60 F.Supp. 1010 reversed, and the cause remanded.
Appellants sued to enjoin enforcement of a provision of the Florida constitution (quoted in the opinion) on the ground that it violated the First Amendment, Fourteenth Amendment, and the Contract Clause of Article I, § 10 of the Federal Constitution and was in conflict with the National Labor Relations Act and the Norris-LaGuardia Act.
A district judge granted a temporary restraining order and caused a three-judge court to be convened pursuant to § 266 of the Judicial Code.
The district court concluded that it had jurisdiction of the controversy, but, without determining whether there was equity in the bill or whether the case should be held until an authoritative interpretation of the Florida law by the courts could first be obtained, proceeded at once to a consideration of the constitutional questions. It held that the Florida law did not violate the First or Fourteenth Amendment or the Contract Clause of Article I, § 10 of the Federal Constitution, and that it would be time to consider any conflict with the National Labor Relations Act if and when it arose, since that Act and the Florida law did not, on their face, appear to be in conflict. It accordingly
vacated the temporary restraining order and dismissed the bill. 60 F.Supp. 1010.
Reversed and remanded, with directions to retain the bill pending determination of proceedings in the state courts in conformity with the opinion of this Court. P. 599.
DOUGLAS, J., lead opinion
MR. JUSTICE DOUGLAS delivered the opinion of the Court.
[66 S.Ct. 763] In 1944, Florida adopted an amendment to her Constitution1 which reads as follows:
The right of persons to work shall not be denied or abridged on account of membership or nonmembership in any labor union, or labor organization; provided, that this clause shall not be construed to deny or abridge the right of employees by and through a labor organization or labor union to bargain collectively with their employer.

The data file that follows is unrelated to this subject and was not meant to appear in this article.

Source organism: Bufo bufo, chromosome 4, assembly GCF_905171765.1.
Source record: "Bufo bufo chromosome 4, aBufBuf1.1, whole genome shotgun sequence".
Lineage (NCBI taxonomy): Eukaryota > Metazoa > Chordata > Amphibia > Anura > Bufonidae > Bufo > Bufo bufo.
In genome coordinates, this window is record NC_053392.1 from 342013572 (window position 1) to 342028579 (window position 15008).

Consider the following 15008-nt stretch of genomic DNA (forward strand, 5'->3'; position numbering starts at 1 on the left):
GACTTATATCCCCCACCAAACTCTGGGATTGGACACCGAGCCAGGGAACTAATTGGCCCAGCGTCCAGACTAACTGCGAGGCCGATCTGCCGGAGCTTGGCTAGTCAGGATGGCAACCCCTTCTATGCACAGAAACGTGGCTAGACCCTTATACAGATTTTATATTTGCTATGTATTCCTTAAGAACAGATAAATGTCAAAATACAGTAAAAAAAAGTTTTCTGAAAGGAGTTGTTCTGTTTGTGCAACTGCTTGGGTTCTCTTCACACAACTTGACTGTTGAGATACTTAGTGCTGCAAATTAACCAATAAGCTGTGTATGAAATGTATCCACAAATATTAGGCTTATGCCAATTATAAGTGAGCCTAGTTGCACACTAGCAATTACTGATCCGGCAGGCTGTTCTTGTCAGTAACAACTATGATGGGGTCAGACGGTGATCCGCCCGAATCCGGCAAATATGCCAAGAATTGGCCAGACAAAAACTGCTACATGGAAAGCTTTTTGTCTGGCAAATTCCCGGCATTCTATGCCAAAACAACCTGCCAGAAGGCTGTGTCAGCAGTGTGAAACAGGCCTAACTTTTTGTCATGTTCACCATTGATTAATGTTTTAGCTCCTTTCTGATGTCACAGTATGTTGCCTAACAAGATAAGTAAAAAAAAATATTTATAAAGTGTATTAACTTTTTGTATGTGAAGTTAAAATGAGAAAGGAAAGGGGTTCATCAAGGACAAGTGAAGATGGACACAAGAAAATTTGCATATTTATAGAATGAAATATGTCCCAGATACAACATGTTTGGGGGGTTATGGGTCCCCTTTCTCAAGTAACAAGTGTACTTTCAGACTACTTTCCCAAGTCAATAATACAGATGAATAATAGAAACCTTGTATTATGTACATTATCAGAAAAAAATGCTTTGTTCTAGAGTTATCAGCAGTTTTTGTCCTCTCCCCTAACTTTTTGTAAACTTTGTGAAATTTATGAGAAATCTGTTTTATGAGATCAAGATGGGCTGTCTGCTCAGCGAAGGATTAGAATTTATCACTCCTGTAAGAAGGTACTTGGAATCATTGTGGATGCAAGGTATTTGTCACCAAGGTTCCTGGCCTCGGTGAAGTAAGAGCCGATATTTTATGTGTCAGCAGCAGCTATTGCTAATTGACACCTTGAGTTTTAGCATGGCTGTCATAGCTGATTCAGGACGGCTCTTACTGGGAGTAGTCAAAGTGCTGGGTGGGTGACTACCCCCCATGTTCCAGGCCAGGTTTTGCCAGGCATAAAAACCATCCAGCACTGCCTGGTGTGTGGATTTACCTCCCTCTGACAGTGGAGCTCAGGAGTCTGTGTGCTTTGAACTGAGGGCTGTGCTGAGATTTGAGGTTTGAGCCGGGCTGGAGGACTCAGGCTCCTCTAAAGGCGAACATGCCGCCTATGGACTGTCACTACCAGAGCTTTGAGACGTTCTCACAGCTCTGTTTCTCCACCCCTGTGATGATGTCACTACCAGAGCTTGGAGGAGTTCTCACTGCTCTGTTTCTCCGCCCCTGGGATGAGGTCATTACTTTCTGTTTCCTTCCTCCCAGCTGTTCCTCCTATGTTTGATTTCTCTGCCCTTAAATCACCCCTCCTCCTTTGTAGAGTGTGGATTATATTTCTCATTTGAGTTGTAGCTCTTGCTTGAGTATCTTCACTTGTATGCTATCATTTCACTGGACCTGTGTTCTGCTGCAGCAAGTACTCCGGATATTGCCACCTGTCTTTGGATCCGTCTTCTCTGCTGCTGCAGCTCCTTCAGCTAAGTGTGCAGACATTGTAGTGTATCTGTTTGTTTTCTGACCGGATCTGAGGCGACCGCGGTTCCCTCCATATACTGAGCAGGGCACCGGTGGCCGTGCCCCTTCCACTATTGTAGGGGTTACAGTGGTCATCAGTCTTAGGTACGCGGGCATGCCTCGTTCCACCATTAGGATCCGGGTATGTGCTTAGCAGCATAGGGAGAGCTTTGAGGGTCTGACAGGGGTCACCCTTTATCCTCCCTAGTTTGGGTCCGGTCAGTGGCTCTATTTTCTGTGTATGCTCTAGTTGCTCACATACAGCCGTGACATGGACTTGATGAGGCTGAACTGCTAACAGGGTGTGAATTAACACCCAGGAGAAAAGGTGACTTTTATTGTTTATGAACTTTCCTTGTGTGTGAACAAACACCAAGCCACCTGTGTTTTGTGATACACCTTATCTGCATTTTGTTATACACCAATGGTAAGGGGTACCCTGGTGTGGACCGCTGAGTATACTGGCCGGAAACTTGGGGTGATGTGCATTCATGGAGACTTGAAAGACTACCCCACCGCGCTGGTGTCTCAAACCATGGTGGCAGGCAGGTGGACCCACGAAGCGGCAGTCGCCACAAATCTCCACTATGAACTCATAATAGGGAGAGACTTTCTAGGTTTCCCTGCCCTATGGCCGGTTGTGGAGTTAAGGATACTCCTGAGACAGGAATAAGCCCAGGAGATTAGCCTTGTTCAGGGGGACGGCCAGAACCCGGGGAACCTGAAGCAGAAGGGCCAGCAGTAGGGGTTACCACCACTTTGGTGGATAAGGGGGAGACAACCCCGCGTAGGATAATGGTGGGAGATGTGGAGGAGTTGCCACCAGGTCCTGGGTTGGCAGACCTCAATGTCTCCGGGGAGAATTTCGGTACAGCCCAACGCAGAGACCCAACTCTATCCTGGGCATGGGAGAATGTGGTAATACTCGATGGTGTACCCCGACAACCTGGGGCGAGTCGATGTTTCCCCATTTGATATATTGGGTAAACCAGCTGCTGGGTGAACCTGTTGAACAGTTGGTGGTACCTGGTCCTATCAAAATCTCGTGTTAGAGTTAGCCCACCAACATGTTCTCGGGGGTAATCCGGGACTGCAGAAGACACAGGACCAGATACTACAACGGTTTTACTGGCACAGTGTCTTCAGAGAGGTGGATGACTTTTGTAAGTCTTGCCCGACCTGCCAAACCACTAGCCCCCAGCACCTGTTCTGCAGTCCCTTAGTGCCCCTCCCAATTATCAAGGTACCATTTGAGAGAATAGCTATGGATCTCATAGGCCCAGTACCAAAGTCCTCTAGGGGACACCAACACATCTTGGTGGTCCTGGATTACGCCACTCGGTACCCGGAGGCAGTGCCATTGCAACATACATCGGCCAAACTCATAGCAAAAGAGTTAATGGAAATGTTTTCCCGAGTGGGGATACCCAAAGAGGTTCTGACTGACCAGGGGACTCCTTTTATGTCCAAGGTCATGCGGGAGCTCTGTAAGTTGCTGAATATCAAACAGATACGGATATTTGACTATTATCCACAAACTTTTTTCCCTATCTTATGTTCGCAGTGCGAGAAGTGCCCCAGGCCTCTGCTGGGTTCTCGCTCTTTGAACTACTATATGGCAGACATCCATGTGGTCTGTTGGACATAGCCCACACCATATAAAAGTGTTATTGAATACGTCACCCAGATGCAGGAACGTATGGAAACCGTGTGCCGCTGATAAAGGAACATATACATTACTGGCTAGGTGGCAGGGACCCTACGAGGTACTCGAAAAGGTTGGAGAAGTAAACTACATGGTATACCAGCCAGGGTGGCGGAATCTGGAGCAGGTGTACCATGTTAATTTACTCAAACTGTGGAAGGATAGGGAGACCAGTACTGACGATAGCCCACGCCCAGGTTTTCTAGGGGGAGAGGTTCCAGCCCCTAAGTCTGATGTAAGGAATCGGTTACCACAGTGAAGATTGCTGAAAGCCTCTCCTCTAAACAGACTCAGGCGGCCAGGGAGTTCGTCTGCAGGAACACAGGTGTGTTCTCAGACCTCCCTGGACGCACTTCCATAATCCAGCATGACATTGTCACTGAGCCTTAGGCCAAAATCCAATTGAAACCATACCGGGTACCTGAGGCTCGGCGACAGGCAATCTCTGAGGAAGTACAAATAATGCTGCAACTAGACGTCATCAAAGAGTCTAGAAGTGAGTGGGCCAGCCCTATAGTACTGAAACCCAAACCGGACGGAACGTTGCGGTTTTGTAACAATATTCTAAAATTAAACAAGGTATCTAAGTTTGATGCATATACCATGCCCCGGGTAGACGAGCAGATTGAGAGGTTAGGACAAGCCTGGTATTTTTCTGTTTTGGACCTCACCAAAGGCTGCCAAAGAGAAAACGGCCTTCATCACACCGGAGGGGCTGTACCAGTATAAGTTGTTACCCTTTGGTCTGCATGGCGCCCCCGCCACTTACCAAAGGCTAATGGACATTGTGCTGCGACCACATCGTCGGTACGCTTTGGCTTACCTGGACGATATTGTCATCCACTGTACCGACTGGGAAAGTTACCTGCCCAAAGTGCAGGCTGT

Shortly thereafter, this suit was instituted to enjoin the enforcement of that provision on the ground that it violated the First Amendment, Fourteenth Amendment, and the Contract Clause of Article I, Section 10 of the federal constitution and was in conflict with the National Labor
The appellants (plaintiffs below) are various national and local labor organizations operating in Florida, individual employee members of those organizations who are citizens of the United States, and three employers doing business in Florida.2 Appellees are the Attorney General and other officials of Florida charged with duties of law enforcement and various employers.3 The theory of the bill is that the law in question outlaws any agreement which requires membership in a labor organization as a condition of employment, all of which we refer to herein as the closed shop. It is alleged that the appellant labor organizations or their affiliates have been designated as the collective bargaining representatives of employees of numerous employers in Florida, and that a large number of those local and national unions either have,4 or desire
or are about to become parties to, closed shop agreements with Florida employers. It is alleged that the closed shop agreement constitutes the most effective means possessed by organized labor to attain economic security, to deter practices destructive of public policy and the interests of wage earners, and effectively to bargain collectively. It is alleged that all of the defendant employers and two of the three plaintiff employers are parties to closed shop agreements with some of the appellant unions which expire at various dates in the year 1945 and thereafter continue in effect on a year-to-year basis. These contracts are alleged to be valuable property rights of the appellant unions and their members. It is alleged that one appellant employer (R. J. Gould) and some of the appellant unions are desirous of entering into a closed shop agreement, but are prevented from doing so by the Florida law. It is alleged that the same problem obtains with respect to other employers in Florida.
[66 S.Ct. 764] The bill alleges that appellee law enforcement officials have taken the position that closed shop agreements violate the Florida law, and that they intend to enforce compliance with it by civil and criminal proceedings. The bill alleges that appellee Watson threatens to institute quo warranto proceedings against various companies with whom appellant unions have collective bargaining agreements containing closed shop agreements, whereby it will be sought to cancel their corporate franchises unless the
closed shop provisions of the agreement are not observed. And appellants' motion for a restraining order alleges...